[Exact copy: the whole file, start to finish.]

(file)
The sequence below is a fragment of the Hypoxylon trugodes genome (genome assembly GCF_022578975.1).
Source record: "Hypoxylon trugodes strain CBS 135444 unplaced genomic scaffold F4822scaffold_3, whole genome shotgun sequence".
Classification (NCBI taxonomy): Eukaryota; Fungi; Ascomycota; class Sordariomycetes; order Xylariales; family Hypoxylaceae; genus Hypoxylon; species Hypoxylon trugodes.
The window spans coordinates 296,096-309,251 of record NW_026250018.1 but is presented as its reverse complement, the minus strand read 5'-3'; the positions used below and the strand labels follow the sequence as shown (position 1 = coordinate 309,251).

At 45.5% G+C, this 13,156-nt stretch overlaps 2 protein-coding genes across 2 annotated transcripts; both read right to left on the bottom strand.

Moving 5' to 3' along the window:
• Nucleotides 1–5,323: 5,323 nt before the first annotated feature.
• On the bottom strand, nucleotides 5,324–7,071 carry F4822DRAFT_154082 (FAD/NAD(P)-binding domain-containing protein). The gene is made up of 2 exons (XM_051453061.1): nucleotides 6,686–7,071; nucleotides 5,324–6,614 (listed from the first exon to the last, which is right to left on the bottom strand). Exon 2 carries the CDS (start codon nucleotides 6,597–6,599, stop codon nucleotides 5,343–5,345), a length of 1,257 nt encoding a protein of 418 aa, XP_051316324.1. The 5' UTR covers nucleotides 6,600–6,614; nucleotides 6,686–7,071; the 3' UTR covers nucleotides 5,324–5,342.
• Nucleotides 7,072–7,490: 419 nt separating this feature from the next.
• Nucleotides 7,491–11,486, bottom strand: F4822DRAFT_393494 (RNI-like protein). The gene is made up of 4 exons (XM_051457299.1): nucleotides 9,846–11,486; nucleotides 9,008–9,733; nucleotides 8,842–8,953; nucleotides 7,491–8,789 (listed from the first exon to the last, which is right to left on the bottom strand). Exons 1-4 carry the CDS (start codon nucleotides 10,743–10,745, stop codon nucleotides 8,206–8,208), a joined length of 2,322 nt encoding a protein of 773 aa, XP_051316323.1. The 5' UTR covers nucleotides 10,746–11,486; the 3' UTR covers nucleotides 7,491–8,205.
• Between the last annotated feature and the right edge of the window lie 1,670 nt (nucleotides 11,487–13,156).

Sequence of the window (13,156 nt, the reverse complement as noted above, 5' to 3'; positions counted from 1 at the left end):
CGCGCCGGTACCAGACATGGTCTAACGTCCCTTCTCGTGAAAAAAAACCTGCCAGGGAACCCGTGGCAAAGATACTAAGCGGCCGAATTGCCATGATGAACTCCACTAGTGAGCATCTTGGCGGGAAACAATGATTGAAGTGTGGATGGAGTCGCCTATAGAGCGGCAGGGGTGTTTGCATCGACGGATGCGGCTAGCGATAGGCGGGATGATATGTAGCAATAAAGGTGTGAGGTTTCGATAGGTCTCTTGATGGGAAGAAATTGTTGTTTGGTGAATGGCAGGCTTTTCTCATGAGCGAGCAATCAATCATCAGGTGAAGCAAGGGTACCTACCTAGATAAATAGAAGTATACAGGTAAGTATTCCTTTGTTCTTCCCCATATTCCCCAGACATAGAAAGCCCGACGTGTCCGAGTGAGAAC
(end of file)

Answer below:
The sequence below is a fragment of the Hypoxylon trugodes genome (genome assembly GCF_022578975.1).
Source record: "Hypoxylon trugodes strain CBS 135444 unplaced genomic scaffold F4822scaffold_3, whole genome shotgun sequence".
Classification (NCBI taxonomy): Eukaryota; Fungi; Ascomycota; class Sordariomycetes; order Xylariales; family Hypoxylaceae; genus Hypoxylon; species Hypoxylon trugodes.
The window spans coordinates 296,096-309,251 of record NW_026250018.1 but is presented as its reverse complement, the minus strand read 5'-3'; the positions used below and the strand labels follow the sequence as shown (position 1 = coordinate 309,251).

At 45.5% G+C, this 13,156-nt stretch overlaps 2 protein-coding genes across 2 annotated transcripts; both read right to left on the bottom strand.

Moving 5' to 3' along the window:
• Nucleotides 1–5,323: 5,323 nt before the first annotated feature.
• On the bottom strand, nucleotides 5,324–7,071 carry F4822DRAFT_154082 (FAD/NAD(P)-binding domain-containing protein). The gene is made up of 2 exons (XM_051453061.1): nucleotides 6,686–7,071; nucleotides 5,324–6,614 (listed from the first exon to the last, which is right to left on the bottom strand). Exon 2 carries the CDS (start codon nucleotides 6,597–6,599, stop codon nucleotides 5,343–5,345), a length of 1,257 nt encoding a protein of 418 aa, XP_051316324.1. The 5' UTR covers nucleotides 6,600–6,614; nucleotides 6,686–7,071; the 3' UTR covers nucleotides 5,324–5,342.
• Nucleotides 7,072–7,490: 419 nt separating this feature from the next.
• Nucleotides 7,491–11,486, bottom strand: F4822DRAFT_393494 (RNI-like protein). The gene is made up of 4 exons (XM_051457299.1): nucleotides 9,846–11,486; nucleotides 9,008–9,733; nucleotides 8,842–8,953; nucleotides 7,491–8,789 (listed from the first exon to the last, which is right to left on the bottom strand). Exons 1-4 carry the CDS (start codon nucleotides 10,743–10,745, stop codon nucleotides 8,206–8,208), a joined length of 2,322 nt encoding a protein of 773 aa, XP_051316323.1. The 5' UTR covers nucleotides 10,746–11,486; the 3' UTR covers nucleotides 7,491–8,205.
• Between the last annotated feature and the right edge of the window lie 1,670 nt (nucleotides 11,487–13,156).

Sequence of the window (13,156 nt, the reverse complement as noted above, 5' to 3'; positions counted from 1 at the left end):
CGCGCCGGTACCAGACATGGTCTAACGTCCCTTCTCGTGAAAAAAAACCTGCCAGGGAACCCGTGGCAAAGATACTAAGCGGCCGAATTGCCATGATGAACTCCACTAGTGAGCATCTTGGCGGGAAACAATGATTGAAGTGTGGATGGAGTCGCCTATAGAGCGGCAGGGGTGTTTGCATCGACGGATGCGGCTAGCGATAGGCGGGATGATATGTAGCAATAAAGGTGTGAGGTTTCGATAGGTCTCTTGATGGGAAGAAATTGTTGTTTGGTGAATGGCAGGCTTTTCTCATGAGCGAGCAATCAATCATCAGGTGAAGCAAGGGTACCTACCTAGATAAATAGAAGTATACAGGTAAGTATTCCTTTGTTCTTCCCCATATTCCCCAGACATAGAAAGCCCGACGTGTCCGAGTGAGAAC